Stoutsburg African American Museum receives more than $300,000 in grant funding

From left to right, the SSAAM’s Caroline Katmann, Bruce Daniels, Ian Burrow, Elaine Buck, John Buck, and Somerset County’s Kaitlin Bundy and Brian Levine.

The Stoutsburg Sourland African American Museum was aided in its efforts to complete renovations to the historic Mt. Zion AME Church after receiving a grant from Somerset County.

The church in Montgomery Township was organized in 1866 by African American residents, descended from free and enslaved people, who lived in the Sourland region, according to museum officials.

“African American history is American history and should not be separated. This grant is specifically earmarked to complete all the renovations to the Mt. Zion AME Church, which is the site of our museum. This grants also allows us to also determine what we need for the adjacent property to the museum,” said Beverly Mills, a founder of the Stoutsburg Sourland African American Museum. “With the acquisition of the adjacent property next door it has opened the door to much more that we can do.”

She said the purpose of the land next door is to construct a cultural and educational center.

“Pretty much this grant is two-fold, to complete the renovations to Mt. Zion and complete an engineering report on the adjacent property. The grant helps us in these areas phase the renovations to Mt. Zion,” Mills said.

The museum purchased the adjacent property adjacent to the church in partnership with the Sourland Conservancy.

The 2019 grant is in the amount of $326,461 and from the Somerset County Cultural and Heritage Commission. The grant will fund architectural and engineering work and additional renovations to roof, porch, windows, HVAC system and electrical work.

“Our goal is to essentially bring the look of the church back to the way it would have been when it was placed in the 1800s on its current site,” Mills said. “Our plan is to have it as authentic architecturally as possible for that time period. We recently just completed our ‘Take a Seat’ program, where people sponsor the refurbishing of the church pews. This is all coming together.”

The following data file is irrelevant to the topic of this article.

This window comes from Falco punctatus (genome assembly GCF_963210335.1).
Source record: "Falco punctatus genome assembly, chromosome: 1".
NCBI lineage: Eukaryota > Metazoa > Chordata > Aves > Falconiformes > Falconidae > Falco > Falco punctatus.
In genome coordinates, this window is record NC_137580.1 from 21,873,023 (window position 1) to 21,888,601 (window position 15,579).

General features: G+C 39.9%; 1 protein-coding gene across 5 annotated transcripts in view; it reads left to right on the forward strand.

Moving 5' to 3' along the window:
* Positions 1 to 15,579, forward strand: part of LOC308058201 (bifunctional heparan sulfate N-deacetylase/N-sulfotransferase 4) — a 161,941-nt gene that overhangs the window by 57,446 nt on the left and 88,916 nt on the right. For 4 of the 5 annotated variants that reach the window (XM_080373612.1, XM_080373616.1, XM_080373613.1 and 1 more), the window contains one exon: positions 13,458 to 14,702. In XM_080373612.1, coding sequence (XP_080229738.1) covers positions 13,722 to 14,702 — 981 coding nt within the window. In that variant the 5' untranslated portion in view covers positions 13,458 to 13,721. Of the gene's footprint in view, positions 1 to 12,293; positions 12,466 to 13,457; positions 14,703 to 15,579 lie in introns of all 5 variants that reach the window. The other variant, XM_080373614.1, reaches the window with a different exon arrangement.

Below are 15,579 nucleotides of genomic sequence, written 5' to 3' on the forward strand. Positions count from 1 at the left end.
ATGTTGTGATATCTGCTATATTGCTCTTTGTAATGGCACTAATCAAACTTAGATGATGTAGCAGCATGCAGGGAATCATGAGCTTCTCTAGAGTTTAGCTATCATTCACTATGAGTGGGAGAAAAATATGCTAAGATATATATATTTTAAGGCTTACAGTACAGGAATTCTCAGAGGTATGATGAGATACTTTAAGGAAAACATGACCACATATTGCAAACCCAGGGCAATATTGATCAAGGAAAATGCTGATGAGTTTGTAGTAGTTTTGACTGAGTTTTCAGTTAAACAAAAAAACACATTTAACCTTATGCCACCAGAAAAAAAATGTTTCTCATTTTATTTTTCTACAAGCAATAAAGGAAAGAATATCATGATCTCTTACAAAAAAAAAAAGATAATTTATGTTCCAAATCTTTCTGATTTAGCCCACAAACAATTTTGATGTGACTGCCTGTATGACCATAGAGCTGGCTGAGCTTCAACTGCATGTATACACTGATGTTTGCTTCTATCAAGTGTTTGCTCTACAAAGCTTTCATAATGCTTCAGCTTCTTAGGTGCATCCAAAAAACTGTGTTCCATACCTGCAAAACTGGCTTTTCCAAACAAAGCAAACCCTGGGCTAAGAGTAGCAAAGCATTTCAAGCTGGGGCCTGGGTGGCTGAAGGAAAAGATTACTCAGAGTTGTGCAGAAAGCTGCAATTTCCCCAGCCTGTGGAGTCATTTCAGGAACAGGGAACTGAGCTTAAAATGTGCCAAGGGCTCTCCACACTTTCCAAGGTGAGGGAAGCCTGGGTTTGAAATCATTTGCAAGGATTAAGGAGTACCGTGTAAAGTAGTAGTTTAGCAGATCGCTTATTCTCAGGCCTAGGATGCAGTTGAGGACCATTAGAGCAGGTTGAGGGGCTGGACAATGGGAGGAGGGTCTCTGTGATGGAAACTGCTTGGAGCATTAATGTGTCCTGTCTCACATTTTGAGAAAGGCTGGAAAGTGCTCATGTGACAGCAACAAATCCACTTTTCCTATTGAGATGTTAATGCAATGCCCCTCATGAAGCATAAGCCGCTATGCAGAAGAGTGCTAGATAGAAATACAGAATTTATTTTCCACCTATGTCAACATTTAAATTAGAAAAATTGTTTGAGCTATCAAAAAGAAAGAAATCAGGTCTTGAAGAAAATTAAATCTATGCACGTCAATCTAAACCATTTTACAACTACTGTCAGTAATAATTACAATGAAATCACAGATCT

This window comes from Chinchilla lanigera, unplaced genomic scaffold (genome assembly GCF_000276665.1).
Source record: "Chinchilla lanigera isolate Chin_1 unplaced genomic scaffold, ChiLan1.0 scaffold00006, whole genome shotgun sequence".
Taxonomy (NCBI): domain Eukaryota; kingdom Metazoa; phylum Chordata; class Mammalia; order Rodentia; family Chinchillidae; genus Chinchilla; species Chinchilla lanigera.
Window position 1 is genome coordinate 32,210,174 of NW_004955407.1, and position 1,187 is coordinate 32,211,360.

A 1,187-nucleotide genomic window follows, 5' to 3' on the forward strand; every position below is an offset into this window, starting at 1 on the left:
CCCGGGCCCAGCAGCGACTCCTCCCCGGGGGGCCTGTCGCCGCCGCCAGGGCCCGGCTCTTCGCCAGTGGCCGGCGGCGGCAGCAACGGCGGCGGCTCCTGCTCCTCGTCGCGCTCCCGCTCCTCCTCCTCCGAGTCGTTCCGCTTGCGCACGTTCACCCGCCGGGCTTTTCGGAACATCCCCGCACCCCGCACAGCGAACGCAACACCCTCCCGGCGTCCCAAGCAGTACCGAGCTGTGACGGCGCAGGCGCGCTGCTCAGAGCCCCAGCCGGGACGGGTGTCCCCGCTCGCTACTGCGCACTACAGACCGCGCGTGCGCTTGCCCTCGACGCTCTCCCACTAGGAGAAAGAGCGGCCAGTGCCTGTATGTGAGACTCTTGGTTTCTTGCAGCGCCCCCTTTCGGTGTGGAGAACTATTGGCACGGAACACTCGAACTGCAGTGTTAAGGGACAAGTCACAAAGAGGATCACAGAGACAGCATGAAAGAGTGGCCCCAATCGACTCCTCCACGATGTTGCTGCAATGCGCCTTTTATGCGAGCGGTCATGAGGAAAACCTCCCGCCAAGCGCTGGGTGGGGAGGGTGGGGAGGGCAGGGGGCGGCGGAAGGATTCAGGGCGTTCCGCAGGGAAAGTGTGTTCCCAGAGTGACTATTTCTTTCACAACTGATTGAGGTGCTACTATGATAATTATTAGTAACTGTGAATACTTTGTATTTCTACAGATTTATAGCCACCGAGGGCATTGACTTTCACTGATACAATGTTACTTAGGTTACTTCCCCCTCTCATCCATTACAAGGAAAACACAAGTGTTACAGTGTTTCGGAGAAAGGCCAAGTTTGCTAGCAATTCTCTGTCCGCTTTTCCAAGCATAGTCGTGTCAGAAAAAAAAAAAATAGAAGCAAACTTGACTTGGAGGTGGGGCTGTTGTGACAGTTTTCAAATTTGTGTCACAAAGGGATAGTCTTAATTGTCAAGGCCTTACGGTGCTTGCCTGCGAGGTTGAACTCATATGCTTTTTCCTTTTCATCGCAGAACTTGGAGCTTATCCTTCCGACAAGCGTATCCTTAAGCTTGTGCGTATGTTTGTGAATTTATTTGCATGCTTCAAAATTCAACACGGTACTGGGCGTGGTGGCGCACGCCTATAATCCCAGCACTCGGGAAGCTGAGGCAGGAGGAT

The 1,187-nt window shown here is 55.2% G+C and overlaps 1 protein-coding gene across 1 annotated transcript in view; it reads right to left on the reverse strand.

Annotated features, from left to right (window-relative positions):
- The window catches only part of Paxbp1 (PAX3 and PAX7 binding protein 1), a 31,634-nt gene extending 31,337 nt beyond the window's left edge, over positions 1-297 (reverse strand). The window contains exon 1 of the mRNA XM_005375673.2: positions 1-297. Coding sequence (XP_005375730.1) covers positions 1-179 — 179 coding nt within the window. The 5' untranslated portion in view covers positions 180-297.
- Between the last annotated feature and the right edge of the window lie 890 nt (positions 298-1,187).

According to officials, the church sits at the corner of Spring Hill and Zion-Wertsville roads in Hillsborough.

Officials are looking at late spring for most of the renovations to be finished at the church.

“Considering where we were even a year ago, it has been nothing short of miraculous. This grant speaks volumes in the county’s confidence in seeing how our work is vital to this area,” Mills said. “I think that translates to the public as well when they see that the commission supports us.”

She said she wants people to takeaway from the church and museum the African American presence in the Sourland Mountain region and surrounding areas.

“African Americans who were enslaved built this region. This story has been put on the shelf and not thought about or asked about,” Mills said. “African American history is just something not many know about. We want to connect the past with the present.”

For more information about the museum, church and how to help, visit